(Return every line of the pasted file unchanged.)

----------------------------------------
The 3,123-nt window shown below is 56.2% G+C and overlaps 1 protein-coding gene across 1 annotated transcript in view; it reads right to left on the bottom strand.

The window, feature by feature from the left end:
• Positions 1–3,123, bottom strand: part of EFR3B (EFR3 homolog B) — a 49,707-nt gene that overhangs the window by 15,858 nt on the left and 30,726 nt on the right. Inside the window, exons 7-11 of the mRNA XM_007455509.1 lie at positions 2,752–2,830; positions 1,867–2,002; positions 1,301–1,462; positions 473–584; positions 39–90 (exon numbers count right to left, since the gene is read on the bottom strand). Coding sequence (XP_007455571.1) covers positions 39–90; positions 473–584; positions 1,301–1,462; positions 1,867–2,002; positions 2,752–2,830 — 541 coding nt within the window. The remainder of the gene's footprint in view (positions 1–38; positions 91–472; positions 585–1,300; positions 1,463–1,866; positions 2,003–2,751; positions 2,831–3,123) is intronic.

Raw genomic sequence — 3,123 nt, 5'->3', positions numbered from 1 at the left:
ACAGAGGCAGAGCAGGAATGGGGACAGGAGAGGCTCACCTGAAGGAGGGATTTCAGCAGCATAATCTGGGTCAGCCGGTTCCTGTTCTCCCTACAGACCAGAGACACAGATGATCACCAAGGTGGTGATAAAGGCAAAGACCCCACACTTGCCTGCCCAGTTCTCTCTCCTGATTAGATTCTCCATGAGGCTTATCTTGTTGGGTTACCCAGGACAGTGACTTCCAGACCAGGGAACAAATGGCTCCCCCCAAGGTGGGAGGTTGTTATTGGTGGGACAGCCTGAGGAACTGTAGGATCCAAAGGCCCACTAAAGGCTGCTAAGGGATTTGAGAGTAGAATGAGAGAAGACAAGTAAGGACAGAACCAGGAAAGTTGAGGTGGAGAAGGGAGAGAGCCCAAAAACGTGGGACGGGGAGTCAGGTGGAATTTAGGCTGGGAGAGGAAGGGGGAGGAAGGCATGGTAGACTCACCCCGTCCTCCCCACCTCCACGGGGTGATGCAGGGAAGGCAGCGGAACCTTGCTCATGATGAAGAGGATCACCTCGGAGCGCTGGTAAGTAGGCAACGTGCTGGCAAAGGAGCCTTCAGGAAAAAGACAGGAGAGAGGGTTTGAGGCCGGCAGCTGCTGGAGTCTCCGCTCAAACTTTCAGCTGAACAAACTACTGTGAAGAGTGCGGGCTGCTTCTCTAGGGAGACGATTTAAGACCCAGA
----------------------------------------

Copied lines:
The 3,123-nt window shown below is 56.2% G+C and overlaps 1 protein-coding gene across 1 annotated transcript in view; it reads right to left on the bottom strand.

The window, feature by feature from the left end:
• Positions 1–3,123, bottom strand: part of EFR3B (EFR3 homolog B) — a 49,707-nt gene that overhangs the window by 15,858 nt on the left and 30,726 nt on the right. Inside the window, exons 7-11 of the mRNA XM_007455509.1 lie at positions 2,752–2,830; positions 1,867–2,002; positions 1,301–1,462; positions 473–584; positions 39–90 (exon numbers count right to left, since the gene is read on the bottom strand). Coding sequence (XP_007455571.1) covers positions 39–90; positions 473–584; positions 1,301–1,462; positions 1,867–2,002; positions 2,752–2,830 — 541 coding nt within the window. The remainder of the gene's footprint in view (positions 1–38; positions 91–472; positions 585–1,300; positions 1,463–1,866; positions 2,003–2,751; positions 2,831–3,123) is intronic.

Raw genomic sequence — 3,123 nt, 5'->3', positions numbered from 1 at the left:
ACAGAGGCAGAGCAGGAATGGGGACAGGAGAGGCTCACCTGAAGGAGGGATTTCAGCAGCATAATCTGGGTCAGCCGGTTCCTGTTCTCCCTACAGACCAGAGACACAGATGATCACCAAGGTGGTGATAAAGGCAAAGACCCCACACTTGCCTGCCCAGTTCTCTCTCCTGATTAGATTCTCCATGAGGCTTATCTTGTTGGGTTACCCAGGACAGTGACTTCCAGACCAGGGAACAAATGGCTCCCCCCAAGGTGGGAGGTTGTTATTGGTGGGACAGCCTGAGGAACTGTAGGATCCAAAGGCCCACTAAAGGCTGCTAAGGGATTTGAGAGTAGAATGAGAGAAGACAAGTAAGGACAGAACCAGGAAAGTTGAGGTGGAGAAGGGAGAGAGCCCAAAAACGTGGGACGGGGAGTCAGGTGGAATTTAGGCTGGGAGAGGAAGGGGGAGGAAGGCATGGTAGACTCACCCCGTCCTCCCCACCTCCACGGGGTGATGCAGGGAAGGCAGCGGAACCTTGCTCATGATGAAGAGGATCACCTCGGAGCGCTGGTAAGTAGGCAACGTGCTGGCAAAGGAGCCTTCAGGAAAAAGACAGGAGAGAGGGTTTGAGGCCGGCAGCTGCTGGAGTCTCCGCTCAAACTTTCAGCTGAACAAACTACTGTGAAGAGTGCGGGCTGCTTCTCTAGGGAGACGATTTAAGACCCAGA